Urgent action is needed to protect young people's futures and prevent a lost Covid-19 generation. That’s the opinion of former Director-General of the Confederation of British Industry (CBI), Dame Carolyn Fairbairn.
Dame Carolyn says today's young people face severe interruptions in their education and training. But on a global scale, the educational crisis is not new. Even before the pandemic caused disruptions, 268 million children were excluded from school (UNESCO).
The onus to realize everyone’s fundamental right to quality education falls on governments, industries, companies, and STEAM educators. Technology developers have a critical role to play too. When made easily accessible, new coding and computational thinking solutions can help build the digital skills of tomorrow’s innovators. These digital skills will, in turn, allow children and students everywhere to improve their life opportunities. At the same time, they can contribute to a more advanced society prepared to tackle global challenges.
- Read more: Educating the next generation of coders
Those challenges are diverse and will be difficult to overcome. In a message delivered on the fourth United Nations’ International Day of Education (January 24, 2022), Audrey Azoulay, UNESCO Director-General, pointed to the essential role of education for global peace, sustainability, and development.
“Glaring inequalities, a damaged planet, growing polarization, and the devastating impact of the pandemic present us with a generational choice: continue on an unsustainable path or radically change course,” asserted Azoulay. “In these exceptional times, business as usual is no longer an option. If we are to transform the future, if we are to change course, we must rethink education.”
The digital skills gap
But as it stands, even as education systems try to keep pace with rapid change, there is often insufficient support to teach necessary digital skills. It all adds up to a growing deficit in opportunity for young people, especially for girls and those from other under-represented groups, explains Gareth Stockdale, CEO of the Micro:bit Educational Foundation, a not-for-profit founded in the U.K. in 2016.
From the employers' perspective, finding the digital skills they require has become increasingly difficult. And when they are available, there is a lack of diverse candidates, according to Stockdale, adding these issues are being felt globally and affect billions of young people.
Finding a solution, claims Stockdale, will hinge on revolutionizing how young people are taught, equipping them with the skills to adapt to the digital present and future.
“Without these more diverse perspectives influencing the creation of technology, we will perpetuate–even deepen–social and economic inequity due to the pivotal role technology now plays in every aspect of modern life,” he says.
Given that 65 percent of children entering primary schools in 2016 will work in jobs that did not exist at the time (World Economic Forum), our inability to support their digital education is a massive problem that must be addressed. The good news is that change is already underway.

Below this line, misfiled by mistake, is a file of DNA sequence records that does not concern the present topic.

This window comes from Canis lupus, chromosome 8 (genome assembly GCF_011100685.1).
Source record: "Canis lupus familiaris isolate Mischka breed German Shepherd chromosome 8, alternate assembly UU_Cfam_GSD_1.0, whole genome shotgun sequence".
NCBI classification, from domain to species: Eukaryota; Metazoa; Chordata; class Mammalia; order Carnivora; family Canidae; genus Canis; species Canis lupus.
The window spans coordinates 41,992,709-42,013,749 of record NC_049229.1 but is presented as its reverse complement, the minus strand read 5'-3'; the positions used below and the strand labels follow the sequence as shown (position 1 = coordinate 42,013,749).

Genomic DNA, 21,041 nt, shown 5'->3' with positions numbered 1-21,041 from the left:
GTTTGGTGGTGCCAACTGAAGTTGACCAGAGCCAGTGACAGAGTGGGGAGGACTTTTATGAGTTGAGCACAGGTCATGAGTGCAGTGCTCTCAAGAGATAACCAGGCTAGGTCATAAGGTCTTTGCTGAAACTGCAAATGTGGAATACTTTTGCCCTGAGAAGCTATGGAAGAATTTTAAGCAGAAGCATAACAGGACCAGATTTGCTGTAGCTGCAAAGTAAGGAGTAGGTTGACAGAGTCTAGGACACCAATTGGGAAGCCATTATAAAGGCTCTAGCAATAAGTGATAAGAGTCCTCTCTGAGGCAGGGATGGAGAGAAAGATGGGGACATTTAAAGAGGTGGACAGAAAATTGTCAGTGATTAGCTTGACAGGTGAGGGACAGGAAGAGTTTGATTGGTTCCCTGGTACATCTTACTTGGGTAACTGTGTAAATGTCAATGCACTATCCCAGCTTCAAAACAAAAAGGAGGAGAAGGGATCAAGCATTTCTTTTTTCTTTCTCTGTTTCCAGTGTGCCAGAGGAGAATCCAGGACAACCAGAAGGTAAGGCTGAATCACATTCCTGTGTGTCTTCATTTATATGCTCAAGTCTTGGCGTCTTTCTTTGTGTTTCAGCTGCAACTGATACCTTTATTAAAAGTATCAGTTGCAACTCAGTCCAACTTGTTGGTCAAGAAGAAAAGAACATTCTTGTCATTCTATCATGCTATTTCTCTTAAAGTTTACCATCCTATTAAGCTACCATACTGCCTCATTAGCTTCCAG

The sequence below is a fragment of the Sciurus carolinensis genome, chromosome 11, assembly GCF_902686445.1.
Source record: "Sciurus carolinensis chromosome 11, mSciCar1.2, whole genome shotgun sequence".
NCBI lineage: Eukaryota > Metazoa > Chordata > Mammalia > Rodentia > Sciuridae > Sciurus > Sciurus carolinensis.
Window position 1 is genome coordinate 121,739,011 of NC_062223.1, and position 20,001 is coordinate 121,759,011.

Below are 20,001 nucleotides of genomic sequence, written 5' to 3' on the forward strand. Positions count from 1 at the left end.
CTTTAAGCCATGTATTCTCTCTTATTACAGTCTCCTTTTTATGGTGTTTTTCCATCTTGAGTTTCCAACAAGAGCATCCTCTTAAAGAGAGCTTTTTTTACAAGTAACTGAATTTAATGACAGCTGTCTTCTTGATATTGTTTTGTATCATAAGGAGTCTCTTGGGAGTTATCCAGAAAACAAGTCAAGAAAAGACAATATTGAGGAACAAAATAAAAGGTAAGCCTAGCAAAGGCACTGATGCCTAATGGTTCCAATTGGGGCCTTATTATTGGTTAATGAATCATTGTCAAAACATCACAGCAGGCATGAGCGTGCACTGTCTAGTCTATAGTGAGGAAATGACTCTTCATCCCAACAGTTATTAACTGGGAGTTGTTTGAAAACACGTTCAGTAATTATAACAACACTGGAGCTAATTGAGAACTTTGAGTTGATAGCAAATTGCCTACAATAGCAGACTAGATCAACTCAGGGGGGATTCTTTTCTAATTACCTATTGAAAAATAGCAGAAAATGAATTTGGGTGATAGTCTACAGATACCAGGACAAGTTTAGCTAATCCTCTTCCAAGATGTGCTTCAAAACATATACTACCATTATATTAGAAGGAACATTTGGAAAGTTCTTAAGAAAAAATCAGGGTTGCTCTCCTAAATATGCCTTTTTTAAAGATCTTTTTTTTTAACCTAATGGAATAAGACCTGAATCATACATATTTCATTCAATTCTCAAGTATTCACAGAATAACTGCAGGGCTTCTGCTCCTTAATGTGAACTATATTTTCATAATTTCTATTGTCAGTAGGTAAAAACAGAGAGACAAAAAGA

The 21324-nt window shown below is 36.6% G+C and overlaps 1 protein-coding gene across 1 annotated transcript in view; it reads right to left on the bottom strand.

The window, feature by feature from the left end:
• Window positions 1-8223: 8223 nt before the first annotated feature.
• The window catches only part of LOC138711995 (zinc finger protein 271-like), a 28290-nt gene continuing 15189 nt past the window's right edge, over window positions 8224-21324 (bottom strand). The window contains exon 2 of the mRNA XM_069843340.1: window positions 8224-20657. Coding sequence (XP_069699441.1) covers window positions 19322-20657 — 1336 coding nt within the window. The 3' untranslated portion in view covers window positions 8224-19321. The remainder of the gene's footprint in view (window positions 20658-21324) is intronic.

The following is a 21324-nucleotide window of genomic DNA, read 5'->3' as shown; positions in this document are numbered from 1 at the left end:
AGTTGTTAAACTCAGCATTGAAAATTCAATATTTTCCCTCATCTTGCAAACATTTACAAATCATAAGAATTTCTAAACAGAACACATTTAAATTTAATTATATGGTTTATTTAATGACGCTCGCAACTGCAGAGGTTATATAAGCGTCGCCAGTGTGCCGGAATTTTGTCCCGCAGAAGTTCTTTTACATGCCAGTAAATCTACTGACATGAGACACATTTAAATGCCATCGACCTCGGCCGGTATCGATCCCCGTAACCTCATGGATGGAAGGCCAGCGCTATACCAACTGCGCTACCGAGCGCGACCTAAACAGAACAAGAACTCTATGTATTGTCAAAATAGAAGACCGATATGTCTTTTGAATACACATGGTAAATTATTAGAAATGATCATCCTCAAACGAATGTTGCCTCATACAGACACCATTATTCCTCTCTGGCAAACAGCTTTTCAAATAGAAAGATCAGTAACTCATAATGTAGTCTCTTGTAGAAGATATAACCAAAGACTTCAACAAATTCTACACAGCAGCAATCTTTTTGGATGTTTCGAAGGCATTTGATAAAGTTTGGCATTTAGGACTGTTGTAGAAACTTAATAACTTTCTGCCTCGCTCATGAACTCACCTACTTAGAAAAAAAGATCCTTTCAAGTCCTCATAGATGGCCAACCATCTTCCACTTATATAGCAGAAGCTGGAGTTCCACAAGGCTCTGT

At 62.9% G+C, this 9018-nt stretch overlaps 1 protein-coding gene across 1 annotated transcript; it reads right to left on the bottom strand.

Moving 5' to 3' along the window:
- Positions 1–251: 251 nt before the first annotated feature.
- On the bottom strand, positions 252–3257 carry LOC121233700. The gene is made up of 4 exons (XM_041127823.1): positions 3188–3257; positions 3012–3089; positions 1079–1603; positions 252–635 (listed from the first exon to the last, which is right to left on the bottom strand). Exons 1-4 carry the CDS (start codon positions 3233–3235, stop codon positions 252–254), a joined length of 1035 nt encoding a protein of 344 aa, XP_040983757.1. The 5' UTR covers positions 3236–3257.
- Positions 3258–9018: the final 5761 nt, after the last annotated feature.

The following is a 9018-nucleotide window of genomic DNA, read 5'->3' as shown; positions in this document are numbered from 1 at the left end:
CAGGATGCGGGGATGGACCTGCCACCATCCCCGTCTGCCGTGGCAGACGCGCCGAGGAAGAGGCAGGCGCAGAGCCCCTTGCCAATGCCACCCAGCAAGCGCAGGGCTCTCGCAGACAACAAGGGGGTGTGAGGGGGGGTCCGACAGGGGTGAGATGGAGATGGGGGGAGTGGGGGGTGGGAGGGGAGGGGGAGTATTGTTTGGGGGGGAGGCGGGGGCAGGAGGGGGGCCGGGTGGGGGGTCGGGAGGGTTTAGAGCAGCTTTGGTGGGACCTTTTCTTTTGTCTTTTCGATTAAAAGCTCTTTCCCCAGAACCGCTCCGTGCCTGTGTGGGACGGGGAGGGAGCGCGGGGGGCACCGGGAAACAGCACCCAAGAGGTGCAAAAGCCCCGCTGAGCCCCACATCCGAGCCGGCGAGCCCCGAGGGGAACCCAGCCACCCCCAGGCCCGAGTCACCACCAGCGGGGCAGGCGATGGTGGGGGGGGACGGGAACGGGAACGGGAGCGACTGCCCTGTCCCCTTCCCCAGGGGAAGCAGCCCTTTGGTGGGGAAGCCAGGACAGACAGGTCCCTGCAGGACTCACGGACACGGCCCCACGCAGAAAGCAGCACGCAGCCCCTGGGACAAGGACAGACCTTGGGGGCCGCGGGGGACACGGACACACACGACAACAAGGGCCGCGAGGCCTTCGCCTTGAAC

One of the ways that the Micro:bit Educational Foundation addresses the challenge is through the new BBC micro:bit, a pocket-sized computer and user-friendly educational resource using a Nordic nRF52833 SoC as the device’s main microprocessor.
Powered by the SoC's powerful 64 MHz, 32-bit Arm Cortex M4 processor with a floating-point unit (FPU)—a significant upgrade on the 16 MHz, 32-bit Arm Cortex M0 processor used on the original micro:bit—the new micro:bit integrates, amongst other things, magnetometer, accelerometer and temperature sensors, supporting complex functionality such as AI and machine learning (ML) applications.
The Foundation has teamed up with various initiatives to launch programs dedicated to digital literacy and high-quality technical education for all. A Nordic Semiconductor grant supports several of these project partners’ activities. The Nordic-funded projects target young people from low-income communities with minimal technical infrastructure, predominantly in Africa.
For example, Nordic supported ‘Teens Can Code’, a registered social enterprise, to train 52 volunteers who went on to carry out workshops focused on the ‘do your :bit’ challenge. The workshops encouraged young people to apply micro:bit and other technologies to tackle the UN’s Sustainable Development Goals (SDGs) for children aged 8-18 across seven states in Nigeria. These workshops benefitted 1,201 students, of whom 610 were girls.
Learning to code
Also in Nigeria, ‘CS First Lagos’ has used Nordic funding to train teachers and students about coding and digital skills across four regions of the country. An estimated 500 students attended a launch event broadcast on Silverbird TV, with students given the chance to win their own micro:bit.
Ninety-five percent of the students taking part were learning coding for the first time. Events have since taken place and generated positive responses from participants in Uyo, South-East Nigeria. The program next moves to the South-West region of the country.
In Uganda, Nordic funding has enabled Mindset Coders to carry out school workshops, teacher training, and community-based training in slum areas, remote communities, and refugee centers. Activities have focused in and around Kampala, with 158 girls participating in workshops.
Meanwhile, 281 Ugandan teachers have attended the training sessions and shared their excitement about using the micro:bit to teach digital creativity and re-invigorate their ICT clubs, many of which had been lying dormant.
If digital literacy initiatives like these can not only teach but inspire future coders and innovators, a brighter future beckons for society as a whole.